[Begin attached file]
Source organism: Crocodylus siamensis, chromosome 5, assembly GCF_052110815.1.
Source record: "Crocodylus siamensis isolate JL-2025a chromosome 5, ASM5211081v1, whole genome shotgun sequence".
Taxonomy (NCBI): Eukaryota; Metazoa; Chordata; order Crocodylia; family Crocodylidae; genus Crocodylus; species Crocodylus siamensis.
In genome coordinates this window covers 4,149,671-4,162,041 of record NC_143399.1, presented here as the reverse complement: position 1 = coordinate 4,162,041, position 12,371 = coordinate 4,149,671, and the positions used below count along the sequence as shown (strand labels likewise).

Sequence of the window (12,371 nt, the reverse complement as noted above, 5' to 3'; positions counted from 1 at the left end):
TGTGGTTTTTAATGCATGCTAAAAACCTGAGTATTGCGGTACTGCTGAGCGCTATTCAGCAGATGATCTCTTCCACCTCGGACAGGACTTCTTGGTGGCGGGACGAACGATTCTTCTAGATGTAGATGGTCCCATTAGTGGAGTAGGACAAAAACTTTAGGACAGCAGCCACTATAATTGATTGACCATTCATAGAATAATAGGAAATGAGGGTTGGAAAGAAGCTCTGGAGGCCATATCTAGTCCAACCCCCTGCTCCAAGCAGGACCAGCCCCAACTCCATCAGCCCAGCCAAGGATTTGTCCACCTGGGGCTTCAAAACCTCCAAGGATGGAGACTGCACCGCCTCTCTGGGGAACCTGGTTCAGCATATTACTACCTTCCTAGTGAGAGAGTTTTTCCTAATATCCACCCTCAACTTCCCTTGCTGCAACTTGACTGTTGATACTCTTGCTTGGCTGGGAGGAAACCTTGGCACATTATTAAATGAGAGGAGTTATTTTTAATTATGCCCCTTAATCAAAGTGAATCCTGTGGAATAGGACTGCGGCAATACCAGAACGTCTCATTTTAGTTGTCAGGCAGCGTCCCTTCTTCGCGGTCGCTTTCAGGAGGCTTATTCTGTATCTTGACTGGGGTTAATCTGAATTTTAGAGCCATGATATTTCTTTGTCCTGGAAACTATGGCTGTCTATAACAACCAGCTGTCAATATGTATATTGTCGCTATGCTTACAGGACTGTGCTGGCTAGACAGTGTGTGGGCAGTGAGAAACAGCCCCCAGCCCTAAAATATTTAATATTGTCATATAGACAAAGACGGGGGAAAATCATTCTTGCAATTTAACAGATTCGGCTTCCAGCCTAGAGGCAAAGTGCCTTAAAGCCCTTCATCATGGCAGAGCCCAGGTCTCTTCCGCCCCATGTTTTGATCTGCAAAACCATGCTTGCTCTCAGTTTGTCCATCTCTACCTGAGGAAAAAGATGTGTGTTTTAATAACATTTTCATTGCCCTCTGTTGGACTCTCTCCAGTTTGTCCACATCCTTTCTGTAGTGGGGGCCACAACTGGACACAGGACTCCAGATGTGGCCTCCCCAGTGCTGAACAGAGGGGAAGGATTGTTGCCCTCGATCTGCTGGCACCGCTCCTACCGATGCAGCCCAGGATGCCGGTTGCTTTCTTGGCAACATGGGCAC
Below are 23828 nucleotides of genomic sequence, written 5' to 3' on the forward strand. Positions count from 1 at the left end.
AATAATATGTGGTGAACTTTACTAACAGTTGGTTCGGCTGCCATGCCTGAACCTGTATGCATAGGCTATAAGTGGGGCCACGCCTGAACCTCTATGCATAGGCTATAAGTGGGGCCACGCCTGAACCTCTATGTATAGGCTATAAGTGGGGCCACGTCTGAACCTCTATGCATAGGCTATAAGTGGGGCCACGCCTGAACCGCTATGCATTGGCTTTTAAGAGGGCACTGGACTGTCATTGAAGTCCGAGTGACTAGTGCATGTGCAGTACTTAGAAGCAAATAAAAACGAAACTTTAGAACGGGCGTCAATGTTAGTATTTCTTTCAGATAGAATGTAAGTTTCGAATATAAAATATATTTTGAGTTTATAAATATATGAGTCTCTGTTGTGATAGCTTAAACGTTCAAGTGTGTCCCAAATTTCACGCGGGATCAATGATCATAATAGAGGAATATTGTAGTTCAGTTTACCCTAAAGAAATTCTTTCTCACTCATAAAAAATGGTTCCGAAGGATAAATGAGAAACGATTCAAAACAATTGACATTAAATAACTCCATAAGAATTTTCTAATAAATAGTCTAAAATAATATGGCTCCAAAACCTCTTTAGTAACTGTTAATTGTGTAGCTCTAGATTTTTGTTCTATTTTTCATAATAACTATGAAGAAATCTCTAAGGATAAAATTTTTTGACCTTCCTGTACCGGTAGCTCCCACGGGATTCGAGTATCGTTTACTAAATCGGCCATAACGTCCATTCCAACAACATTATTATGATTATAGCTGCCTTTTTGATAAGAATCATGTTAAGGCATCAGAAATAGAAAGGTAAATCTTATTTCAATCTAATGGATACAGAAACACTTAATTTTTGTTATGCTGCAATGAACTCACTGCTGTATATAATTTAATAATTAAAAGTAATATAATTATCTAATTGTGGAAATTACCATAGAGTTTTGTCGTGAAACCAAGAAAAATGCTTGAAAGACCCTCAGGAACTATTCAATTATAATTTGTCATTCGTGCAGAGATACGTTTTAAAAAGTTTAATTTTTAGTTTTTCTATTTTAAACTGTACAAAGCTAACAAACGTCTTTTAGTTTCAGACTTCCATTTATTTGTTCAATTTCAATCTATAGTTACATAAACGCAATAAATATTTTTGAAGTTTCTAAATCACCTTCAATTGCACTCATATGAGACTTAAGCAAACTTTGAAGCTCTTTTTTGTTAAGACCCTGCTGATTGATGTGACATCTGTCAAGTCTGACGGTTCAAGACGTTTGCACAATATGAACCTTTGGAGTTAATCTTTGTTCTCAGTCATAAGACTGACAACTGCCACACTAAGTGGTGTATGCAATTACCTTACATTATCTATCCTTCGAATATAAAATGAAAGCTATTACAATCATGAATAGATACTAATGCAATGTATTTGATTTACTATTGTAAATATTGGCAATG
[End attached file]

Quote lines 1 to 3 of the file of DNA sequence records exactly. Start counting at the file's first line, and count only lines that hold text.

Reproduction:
Source organism: Crocodylus siamensis, chromosome 5, assembly GCF_052110815.1.
Source record: "Crocodylus siamensis isolate JL-2025a chromosome 5, ASM5211081v1, whole genome shotgun sequence".
Taxonomy (NCBI): Eukaryota; Metazoa; Chordata; order Crocodylia; family Crocodylidae; genus Crocodylus; species Crocodylus siamensis.